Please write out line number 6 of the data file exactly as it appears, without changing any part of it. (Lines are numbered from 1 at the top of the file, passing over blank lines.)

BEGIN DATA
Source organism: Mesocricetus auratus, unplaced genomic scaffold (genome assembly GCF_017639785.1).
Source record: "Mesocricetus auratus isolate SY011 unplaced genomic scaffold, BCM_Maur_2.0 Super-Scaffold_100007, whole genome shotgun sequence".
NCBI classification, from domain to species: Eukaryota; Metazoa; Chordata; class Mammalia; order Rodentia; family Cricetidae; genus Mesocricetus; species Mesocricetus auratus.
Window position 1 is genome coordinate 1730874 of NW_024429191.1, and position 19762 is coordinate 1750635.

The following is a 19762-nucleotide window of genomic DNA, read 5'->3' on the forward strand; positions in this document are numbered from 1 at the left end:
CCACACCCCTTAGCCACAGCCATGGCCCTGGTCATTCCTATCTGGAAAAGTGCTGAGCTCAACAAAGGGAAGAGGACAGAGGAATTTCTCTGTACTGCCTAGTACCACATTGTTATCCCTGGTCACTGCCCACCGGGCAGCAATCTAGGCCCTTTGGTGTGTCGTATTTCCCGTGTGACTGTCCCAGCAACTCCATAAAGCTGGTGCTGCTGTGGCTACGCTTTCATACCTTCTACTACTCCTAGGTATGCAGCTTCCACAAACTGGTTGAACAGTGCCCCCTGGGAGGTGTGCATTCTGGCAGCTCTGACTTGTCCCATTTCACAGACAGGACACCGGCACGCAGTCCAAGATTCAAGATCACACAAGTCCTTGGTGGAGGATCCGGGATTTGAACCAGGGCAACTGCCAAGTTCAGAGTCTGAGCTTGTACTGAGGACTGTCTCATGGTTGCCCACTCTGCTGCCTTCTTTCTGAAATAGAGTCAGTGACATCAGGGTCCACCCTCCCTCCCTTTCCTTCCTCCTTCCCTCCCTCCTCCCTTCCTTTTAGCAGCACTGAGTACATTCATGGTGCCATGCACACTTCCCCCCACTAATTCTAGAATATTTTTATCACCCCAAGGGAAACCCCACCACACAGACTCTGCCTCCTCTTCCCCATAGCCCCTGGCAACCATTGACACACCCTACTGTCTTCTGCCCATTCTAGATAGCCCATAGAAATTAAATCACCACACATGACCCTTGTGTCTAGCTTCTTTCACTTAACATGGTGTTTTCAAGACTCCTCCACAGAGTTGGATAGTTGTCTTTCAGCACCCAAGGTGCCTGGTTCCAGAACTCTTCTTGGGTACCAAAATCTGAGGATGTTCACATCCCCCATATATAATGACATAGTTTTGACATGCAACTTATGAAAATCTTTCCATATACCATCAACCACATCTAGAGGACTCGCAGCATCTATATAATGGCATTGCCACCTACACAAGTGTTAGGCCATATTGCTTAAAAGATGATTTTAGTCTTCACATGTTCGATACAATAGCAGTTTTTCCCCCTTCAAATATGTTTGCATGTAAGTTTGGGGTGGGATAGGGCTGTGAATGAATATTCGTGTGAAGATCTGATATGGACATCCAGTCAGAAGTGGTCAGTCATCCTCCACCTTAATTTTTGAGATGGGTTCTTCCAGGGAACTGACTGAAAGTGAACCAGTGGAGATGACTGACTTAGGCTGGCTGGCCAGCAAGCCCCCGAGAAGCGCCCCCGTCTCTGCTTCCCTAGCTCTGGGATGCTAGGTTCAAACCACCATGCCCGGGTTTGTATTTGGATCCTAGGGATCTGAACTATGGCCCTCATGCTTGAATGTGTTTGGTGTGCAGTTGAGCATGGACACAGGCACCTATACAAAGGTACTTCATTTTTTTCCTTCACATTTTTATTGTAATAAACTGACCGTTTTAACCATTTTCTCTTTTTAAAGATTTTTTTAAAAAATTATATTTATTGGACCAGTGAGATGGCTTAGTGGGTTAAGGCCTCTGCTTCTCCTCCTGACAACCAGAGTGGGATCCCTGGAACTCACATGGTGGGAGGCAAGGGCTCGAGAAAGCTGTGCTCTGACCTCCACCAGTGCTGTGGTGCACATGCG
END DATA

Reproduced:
CCACACCCCTTAGCCACAGCCATGGCCCTGGTCATTCCTATCTGGAAAAGTGCTGAGCTCAACAAAGGGAAGAGGACAGAGGAATTTCTCTGTACTGCCTAGTACCACATTGTTATCCCTGGTCACTGCCCACCGGGCAGCAATCTAGGCCCTTTGGTGTGTCGTATTTCCCGTGTGACTGTCCCAGCAACTCCATAAAGCTGGTGCTGCTGTGGCTACGCTTTCATACCTTCTACTACTCCTAGGTATGCAGCTTCCACAAACTGGTTGAACAGTGCCCCCTGGGAGGTGTGCATTCTGGCAGCTCTGACTTGTCCCATTTCACAGACAGGACACCGGCACGCAGTCCAAGATTCAAGATCACACAAGTCCTTGGTGGAGGATCCGGGATTTGAACCAGGGCAACTGCCAAGTTCAGAGTCTGAGCTTGTACTGAGGACTGTCTCATGGTTGCCCACTCTGCTGCCTTCTTTCTGAAATAGAGTCAGTGACATCAGGGTCCACCCTCCCTCCCTTTCCTTCCTCCTTCCCTCCCTCCTCCCTTCCTTTTAGCAGCACTGAGTACATTCATGGTGCCATGCACACTTCCCCCCACTAATTCTAGAATATTTTTATCACCCCAAGGGAAACCCCACCACACAGACTCTGCCTCCTCTTCCCCATAGCCCCTGGCAACCATTGACACACCCTACTGTCTTCTGCCCATTCTAGATAGCCCATAGAAATTAAATCACCACACATGACCCTTGTGTCTAGCTTCTTTCACTTAACATGGTGTTTTCAAGACTCCTCCACAGAGTTGGATAGTTGTCTTTCAGCACCCAAGGTGCCTGGTTCCAGAACTCTTCTTGGGTACCAAAATCTGAGGATGTTCACATCCCCCATATATAATGACATAGTTTTGACATGCAACTTATGAAAATCTTTCCATATACCATCAACCACATCTAGAGGACTCGCAGCATCTATATAATGGCATTGCCACCTACACAAGTGTTAGGCCATATTGCTTAAAAGATGATTTTAGTCTTCACATGTTCGATACAATAGCAGTTTTTCCCCCTTCAAATATGTTTGCATGTAAGTTTGGGGTGGGATAGGGCTGTGAATGAATATTCGTGTGAAGATCTGATATGGACATCCAGTCAGAAGTGGTCAGTCATCCTCCACCTTAATTTTTGAGATGGGTTCTTCCAGGGAACTGACTGAAAGTGAACCAGTGGAGATGACTGACTTAGGCTGGCTGGCCAGCAAGCCCCCGAGAAGCGCCCCCGTCTCTGCTTCCCTAGCTCTGGGATGCTAGGTTCAAACCACCATGCCCGGGTTTGTATTTGGATCCTAGGGATCTGAACTATGGCCCTCATGCTTGAATGTGTTTGGTGTGCAGTTGAGCATGGACACAGGCACCTATACAAAGGTACTTCATTTTTTTCCTTCACATTTTTATTGTAATAAACTGACCGTTTTAACCATTTTCTCTTTTTAAAGATTTTTTTAAAAAATTATATTTATTGGACCAGTGAGATGGCTTAGTGGGTTAAGGCCTCTGCTTCTCCTCCTGACAACCAGAGTGGGATCCCTGGAACTCACATGGTGGGAGGCAAGGGCTCGAGAAAGCTGTGCTCTGACCTCCACCAGTGCTGTGGTGCACATGCG